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- quality improvement
- healthcare quality improvement
- obstetrics and gynecology
- newborn and child health
Globally, the maternal mortality ratio (MMR) has declined in recent years, with 99% of maternal deaths occurring in developing countries. Most (75%) maternal deaths are due to severe bleeding, infections, pre-eclampsia and eclampsia, complications of obstructed and prolonged labour, and unsafe abortions.1 In 2013 in Uganda, the MMR was 360 per 100 000 live births compared with 210 per 100 000 live births globally.2 3 Kabarole Hospital, a private, not-for-profit general hospital in Kabarole District, was among the high-volume facilities prioritised by the United States Agency for International Development Applying Science to Strengthen and Improve Systems Project for a maternal, neonatal and child health (MNCH) quality improvement (QI) initiative in four districts of Western Uganda.
The aim of the initiative was to contribute to a reduction of maternal and newborn mortality and morbidity by 50% in four districts of western Uganda including Kabarole Hospital.
In May 2013, maternity staff at Kabarole Hospital were trained in QI methods applied to maternal and newborn care. In June 2013, a QI team of 10 members was formed, composed of the head of nursing (responsible for resource allocation), the medical officer assigned to the MNCH Department (provided technical oversight), the head of the MNCH Department (leader of the MNCH QI team), five midwives (provided MNCH services), the records officer (conducted data analysis and reporting), the laboratory technician (conducted laboratory investigations) and the storekeeper responsible for ordering allocation of drugs and supplies. This team started analysing their processes of care using data summarised from the maternity and antenatal registers and client charts onto a weekly summary sheet developed by the improvement team. The summary sheet contained variables such as number of clients seen per week, number of clients with obstetric complications, management of these complications and the outcome of each obstetric complication. The team recognised it faced a challenge of handling cases with eclampsia, which was among the leading causes of maternal deaths in the hospital. Between January and June 2013, there were six maternal deaths among 682 deliveries (880/100 000 live births), two of which resulted from eclampsia.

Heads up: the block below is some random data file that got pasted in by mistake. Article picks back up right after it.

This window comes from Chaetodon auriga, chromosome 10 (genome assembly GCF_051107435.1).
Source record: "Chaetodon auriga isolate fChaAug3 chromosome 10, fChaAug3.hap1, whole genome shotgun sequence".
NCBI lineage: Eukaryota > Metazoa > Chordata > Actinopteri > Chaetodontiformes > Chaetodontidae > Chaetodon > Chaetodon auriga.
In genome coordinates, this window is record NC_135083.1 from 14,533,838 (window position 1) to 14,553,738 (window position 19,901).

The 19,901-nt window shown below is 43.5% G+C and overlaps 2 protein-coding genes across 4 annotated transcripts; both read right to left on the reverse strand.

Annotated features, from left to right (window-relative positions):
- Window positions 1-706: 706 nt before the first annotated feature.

A baseline assessment was conducted by the project to ascertain the level of quality of maternal and newborn care services provided. Findings showed blood pressure was not monitored for all women in labour because there was no functional machine, urine dipstick testing was only conducted in the laboratory and only for mothers whose blood pressure was elevated, and hypertensive drugs could not be easily accessed in the labour suite. Hence, the hospital was not well prepared to handle eclamptic cases. The QI team decided to change how care was organised to prevent losing a mother to obstetric complications.